Homeschooling 6 Year Olds
Children at this age simply aren’t ready for academic sit-down lessons. This is not because they are defiant or unmotivated, but due to their brain development.
Instead, focus on building their ‘learning abilities’. These are a set of abilities that research has proven will help them excel in school and life if fully developed before the age of 6. Examples include: 1.
Homeschooling is a great way to teach children reading, but the key is to make it fun! Kids spend countless hours playing with siblings, building legos and magnatiles, drawing pictures for grandparents, making cookies, taking family outings, grocery shopping, etc. These real-life experiences go a long way in helping kids develop their reading skills.
Educators recommend that parents work with children on their reading skills at least 20 to 30 minutes each day, and use online resources for additional practice and learning. However, they should remember that some children are natural readers, while others may struggle with this subject.
Puzzles and other thinking games help kids develop a wide range of skills. Whether it’s traditional jigsaw puzzles or logic puzzles like brain teasers, they teach kids to analyze problems and find solutions through trial and error.
They also improve hand-eye coordination, as kids need to learn the relationship between what their eyes see and how they move their hands. This is an important milestone for kids, and they can work on this with a variety of toys, including puzzles that have large pieces or stacking puzzle games.
Finally, solving puzzles teaches perseverance and builds self-confidence. When a kid can complete a difficult challenge on their own, they feel good about themselves.
At this age kids still need to have a lot of fun. They need to play games that get their creative and logical thinking juices flowing.
Riddles are a great way to do that. They can also help with language arts, as many riddles contain idioms and make students pay concrete attention to commas, periods, quotation marks and speech tags.
Try picking an object (such as a chair), think of all the different ways you can describe it, and then create your question from there. It will teach them the importance of working backwards, and it will give them a sense of achievement when they answer the riddle correctly.
Children at this age are unable to focus for long periods of time and need a variety of activities throughout the day. Incorporating fun activities into their studies will help them learn and stay engaged with home schooling.
Children love to look at flash cards that contain contrasting colors and images. These cards will stimulate their eyesight while helping them develop phonics sounds. They can also use these to practice math measurement facts, which will help them in real life.
These math flashcards are not the typical type of memorization that is taught in many math curriculums, which can lead to burn out and lack of understanding. It is important to teach them math in a way that helps them internalize the concept.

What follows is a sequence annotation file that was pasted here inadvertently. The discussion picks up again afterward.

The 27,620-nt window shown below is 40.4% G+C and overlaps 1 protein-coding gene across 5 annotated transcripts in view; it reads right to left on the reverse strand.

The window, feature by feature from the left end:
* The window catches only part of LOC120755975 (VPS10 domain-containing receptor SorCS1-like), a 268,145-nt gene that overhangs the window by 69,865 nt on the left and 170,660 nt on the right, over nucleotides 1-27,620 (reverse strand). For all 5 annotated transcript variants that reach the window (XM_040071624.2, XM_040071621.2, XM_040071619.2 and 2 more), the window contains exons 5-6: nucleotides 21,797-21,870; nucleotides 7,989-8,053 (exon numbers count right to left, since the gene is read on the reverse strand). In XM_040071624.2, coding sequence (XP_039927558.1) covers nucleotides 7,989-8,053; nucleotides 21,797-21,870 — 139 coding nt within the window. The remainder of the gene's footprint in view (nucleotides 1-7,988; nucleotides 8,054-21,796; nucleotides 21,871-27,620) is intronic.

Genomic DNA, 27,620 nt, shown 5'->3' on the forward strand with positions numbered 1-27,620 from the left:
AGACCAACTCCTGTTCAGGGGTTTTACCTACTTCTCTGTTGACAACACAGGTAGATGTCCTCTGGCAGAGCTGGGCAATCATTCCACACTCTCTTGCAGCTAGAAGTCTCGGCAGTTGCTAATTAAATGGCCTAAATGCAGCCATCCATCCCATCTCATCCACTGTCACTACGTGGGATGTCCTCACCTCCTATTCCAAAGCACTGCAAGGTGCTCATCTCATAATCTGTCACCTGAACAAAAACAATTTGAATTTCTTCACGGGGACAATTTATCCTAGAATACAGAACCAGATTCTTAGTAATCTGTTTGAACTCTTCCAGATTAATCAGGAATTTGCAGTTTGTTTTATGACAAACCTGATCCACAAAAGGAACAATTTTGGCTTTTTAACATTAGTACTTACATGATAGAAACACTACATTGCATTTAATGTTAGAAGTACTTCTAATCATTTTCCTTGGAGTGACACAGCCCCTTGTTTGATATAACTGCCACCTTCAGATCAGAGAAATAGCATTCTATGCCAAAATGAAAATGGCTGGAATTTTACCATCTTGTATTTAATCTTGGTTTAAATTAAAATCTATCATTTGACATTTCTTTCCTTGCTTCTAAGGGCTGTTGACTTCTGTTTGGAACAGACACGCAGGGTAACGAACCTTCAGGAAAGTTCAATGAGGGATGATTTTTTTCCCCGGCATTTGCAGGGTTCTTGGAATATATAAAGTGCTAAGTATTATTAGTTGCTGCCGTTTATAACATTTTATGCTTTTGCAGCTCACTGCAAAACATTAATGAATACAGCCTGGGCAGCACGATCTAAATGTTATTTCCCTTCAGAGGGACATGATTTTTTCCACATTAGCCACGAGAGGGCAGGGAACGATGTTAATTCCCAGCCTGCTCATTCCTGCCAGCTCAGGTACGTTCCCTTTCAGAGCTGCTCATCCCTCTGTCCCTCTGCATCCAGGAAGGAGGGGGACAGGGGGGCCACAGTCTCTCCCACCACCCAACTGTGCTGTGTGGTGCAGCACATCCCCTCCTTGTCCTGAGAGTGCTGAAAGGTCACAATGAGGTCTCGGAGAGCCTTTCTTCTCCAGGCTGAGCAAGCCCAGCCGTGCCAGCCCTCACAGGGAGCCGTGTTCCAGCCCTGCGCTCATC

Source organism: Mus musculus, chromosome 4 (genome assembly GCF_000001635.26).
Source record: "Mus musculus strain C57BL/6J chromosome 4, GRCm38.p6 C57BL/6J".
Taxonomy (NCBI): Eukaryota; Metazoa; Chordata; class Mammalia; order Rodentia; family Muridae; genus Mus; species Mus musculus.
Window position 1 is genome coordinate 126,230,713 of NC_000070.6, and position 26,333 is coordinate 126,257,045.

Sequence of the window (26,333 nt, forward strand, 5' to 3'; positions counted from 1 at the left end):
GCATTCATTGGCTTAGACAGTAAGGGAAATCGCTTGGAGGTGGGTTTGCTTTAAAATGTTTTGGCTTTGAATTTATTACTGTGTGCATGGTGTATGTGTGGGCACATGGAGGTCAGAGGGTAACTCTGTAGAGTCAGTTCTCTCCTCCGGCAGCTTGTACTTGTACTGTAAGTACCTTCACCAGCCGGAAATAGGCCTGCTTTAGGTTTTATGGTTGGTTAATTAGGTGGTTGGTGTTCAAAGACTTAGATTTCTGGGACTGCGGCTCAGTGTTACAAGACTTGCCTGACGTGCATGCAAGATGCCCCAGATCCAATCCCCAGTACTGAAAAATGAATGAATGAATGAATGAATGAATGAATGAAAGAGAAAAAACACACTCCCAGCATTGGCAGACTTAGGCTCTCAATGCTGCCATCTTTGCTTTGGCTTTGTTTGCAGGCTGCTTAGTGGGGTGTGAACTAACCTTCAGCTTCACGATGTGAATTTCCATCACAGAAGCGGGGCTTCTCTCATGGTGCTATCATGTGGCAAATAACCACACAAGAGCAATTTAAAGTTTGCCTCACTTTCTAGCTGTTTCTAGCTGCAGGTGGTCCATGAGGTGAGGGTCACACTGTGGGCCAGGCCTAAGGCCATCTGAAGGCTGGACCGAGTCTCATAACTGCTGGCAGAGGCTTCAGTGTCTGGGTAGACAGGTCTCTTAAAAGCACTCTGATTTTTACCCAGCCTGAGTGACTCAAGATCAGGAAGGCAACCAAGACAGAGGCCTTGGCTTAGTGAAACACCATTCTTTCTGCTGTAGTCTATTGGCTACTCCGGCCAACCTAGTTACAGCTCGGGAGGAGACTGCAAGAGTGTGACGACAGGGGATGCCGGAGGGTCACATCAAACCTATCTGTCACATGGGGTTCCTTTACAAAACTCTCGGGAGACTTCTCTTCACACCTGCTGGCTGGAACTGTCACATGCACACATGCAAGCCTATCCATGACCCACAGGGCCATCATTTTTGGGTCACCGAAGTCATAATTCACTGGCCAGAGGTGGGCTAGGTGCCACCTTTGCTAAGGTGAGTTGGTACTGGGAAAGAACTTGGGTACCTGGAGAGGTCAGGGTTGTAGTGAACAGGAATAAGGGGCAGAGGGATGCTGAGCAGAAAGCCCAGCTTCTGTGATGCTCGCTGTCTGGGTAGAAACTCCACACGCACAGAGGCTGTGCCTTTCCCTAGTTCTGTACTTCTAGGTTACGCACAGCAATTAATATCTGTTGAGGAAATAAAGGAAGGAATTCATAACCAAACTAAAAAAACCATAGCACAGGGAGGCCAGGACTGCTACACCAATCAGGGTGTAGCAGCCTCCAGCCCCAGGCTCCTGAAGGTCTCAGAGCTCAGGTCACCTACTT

At this age, children enjoy learning when it is fun. It is best to make learning a fun experience as opposed to forcing them to study all day. This is why many homeschoolers make a habit of taking their children on field trips, visiting the library often and even having poetry teatimes.
Try starting with simple narration like fairy tales or Aesop’s Fables. Ask them to retell the story using their own words, not just repeat it back word for word.
If you are new to homeschooling, you might want to check out online curriculum such as Time4Learning. This online Kindergarten and first grade curriculum honors 6 year olds shorter attention span by mixing interactive lessons with printable worksheets and quizzes.
Young children are naturally inquisitive and love to explore the world around them. Let them use their natural curiosity as a springboard to learn by experimenting with fun science experiments they can do at home.
Kide Science uses a story-based approach to help kids grasp key concepts like chromatography (ink investigations) and physics (bridge-building). Each lesson also includes hands-on DIY tasks to try at home, with no special materials required.
Sonlight’s Science levels K-E now include Discover & Do, which combines literature and hands-on experiment to give students a solid foundation in the scientific method. Each week’s experiment directly ties to the reading materials for a clear progression from learning to doing.
Kids learn best when they understand why math works – not just how to do it. Conceptual curricula, like Life of Fred, teach arithmetic through entertaining stories that approach each adventure as a mathematical equation.
These programs also give children lots of opportunities to practice their skills through math games and hands-on activities. If your child responds well to video lessons and enjoys using manipulatives, a conceptual program may be the right choice for them.